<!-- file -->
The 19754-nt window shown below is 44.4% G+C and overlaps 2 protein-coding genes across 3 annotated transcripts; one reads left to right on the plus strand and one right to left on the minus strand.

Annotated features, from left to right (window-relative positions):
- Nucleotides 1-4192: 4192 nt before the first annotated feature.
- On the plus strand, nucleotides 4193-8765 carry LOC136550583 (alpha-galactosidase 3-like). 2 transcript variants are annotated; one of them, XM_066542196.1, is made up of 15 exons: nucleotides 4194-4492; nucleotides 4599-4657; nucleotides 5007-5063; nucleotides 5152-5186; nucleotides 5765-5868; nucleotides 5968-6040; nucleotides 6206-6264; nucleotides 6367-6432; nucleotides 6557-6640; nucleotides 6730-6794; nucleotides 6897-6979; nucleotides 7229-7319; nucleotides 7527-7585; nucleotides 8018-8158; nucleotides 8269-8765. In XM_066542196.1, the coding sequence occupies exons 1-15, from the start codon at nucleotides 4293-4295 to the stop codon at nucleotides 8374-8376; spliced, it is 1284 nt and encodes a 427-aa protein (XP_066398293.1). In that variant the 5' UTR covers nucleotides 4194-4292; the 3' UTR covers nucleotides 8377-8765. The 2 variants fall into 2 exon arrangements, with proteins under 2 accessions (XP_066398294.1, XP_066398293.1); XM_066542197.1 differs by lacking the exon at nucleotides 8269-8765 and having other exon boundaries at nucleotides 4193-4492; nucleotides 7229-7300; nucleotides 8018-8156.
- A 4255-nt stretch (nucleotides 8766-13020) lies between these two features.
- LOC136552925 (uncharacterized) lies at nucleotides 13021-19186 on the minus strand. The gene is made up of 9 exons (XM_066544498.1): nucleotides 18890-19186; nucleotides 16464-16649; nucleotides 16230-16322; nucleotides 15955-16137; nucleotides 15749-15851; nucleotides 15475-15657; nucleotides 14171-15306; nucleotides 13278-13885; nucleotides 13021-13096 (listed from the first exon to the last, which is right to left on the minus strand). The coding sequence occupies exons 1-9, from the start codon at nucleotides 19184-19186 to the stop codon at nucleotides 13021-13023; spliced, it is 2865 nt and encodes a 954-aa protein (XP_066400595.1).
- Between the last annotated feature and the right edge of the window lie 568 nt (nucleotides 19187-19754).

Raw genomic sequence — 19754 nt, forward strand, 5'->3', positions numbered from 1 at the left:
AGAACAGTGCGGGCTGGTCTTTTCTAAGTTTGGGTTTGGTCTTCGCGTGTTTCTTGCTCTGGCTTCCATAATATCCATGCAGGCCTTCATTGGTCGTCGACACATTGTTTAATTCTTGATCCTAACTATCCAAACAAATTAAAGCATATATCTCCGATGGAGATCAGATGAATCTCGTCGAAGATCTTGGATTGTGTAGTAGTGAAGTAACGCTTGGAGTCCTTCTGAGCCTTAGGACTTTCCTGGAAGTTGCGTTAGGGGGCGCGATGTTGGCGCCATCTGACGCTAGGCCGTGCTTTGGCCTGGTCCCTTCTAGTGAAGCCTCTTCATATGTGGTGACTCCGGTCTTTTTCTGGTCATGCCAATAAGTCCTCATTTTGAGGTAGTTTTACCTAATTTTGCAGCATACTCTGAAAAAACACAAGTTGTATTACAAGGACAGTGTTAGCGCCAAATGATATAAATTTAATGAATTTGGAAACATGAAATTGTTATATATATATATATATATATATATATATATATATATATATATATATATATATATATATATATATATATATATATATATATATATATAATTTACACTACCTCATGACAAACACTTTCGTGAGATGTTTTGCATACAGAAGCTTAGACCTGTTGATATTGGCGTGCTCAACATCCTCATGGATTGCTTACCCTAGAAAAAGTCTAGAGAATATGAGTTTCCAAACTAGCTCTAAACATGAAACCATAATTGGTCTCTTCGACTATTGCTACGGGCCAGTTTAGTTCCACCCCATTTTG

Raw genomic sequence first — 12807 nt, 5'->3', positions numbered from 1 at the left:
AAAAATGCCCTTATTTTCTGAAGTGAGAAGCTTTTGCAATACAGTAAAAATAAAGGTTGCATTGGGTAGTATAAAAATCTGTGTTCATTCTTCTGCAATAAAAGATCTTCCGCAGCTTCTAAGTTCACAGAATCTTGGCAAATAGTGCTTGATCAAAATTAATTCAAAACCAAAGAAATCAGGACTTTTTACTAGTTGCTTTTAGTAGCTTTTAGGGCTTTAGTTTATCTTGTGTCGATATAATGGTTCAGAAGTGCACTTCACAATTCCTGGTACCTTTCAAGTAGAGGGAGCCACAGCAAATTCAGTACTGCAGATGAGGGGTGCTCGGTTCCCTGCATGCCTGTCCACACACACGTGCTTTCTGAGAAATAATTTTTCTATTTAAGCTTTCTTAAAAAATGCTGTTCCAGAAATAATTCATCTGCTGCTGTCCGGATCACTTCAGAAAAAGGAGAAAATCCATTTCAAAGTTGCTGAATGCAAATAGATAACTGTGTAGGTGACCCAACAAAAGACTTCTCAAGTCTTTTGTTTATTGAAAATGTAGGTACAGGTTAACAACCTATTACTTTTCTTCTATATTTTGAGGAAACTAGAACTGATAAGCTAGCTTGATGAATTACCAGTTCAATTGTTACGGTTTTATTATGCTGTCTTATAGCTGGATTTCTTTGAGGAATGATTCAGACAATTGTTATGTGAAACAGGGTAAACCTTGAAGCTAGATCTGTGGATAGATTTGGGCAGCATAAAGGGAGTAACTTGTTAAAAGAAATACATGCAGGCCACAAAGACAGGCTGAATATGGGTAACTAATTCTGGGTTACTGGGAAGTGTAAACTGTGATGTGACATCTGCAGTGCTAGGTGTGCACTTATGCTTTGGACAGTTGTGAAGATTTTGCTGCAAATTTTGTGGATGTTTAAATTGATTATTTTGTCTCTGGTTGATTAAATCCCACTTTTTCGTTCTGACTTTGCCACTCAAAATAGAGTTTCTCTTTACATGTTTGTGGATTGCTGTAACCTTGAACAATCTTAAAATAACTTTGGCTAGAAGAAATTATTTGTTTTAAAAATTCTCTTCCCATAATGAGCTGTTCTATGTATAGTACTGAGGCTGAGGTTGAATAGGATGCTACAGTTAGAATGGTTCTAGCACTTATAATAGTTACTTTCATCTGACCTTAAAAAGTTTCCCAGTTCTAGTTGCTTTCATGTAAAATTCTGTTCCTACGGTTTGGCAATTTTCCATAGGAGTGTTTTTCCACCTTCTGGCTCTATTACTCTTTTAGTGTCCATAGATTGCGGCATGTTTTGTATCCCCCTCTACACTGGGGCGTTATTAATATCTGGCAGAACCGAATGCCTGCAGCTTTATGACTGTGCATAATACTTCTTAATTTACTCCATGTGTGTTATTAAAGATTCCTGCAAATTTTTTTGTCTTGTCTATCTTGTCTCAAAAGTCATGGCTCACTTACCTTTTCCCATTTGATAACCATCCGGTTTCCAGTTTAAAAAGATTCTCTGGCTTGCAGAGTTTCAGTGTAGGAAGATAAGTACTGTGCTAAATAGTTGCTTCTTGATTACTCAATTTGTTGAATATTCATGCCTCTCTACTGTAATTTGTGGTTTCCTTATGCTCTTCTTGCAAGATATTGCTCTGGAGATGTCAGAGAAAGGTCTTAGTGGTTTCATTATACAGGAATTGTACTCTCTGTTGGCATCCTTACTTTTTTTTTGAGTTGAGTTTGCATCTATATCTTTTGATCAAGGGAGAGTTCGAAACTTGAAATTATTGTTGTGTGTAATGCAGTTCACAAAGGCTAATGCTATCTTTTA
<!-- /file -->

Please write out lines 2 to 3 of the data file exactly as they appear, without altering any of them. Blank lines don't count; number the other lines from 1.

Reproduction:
Annotated features, from left to right (window-relative positions):
- Nucleotides 1-4192: 4192 nt before the first annotated feature.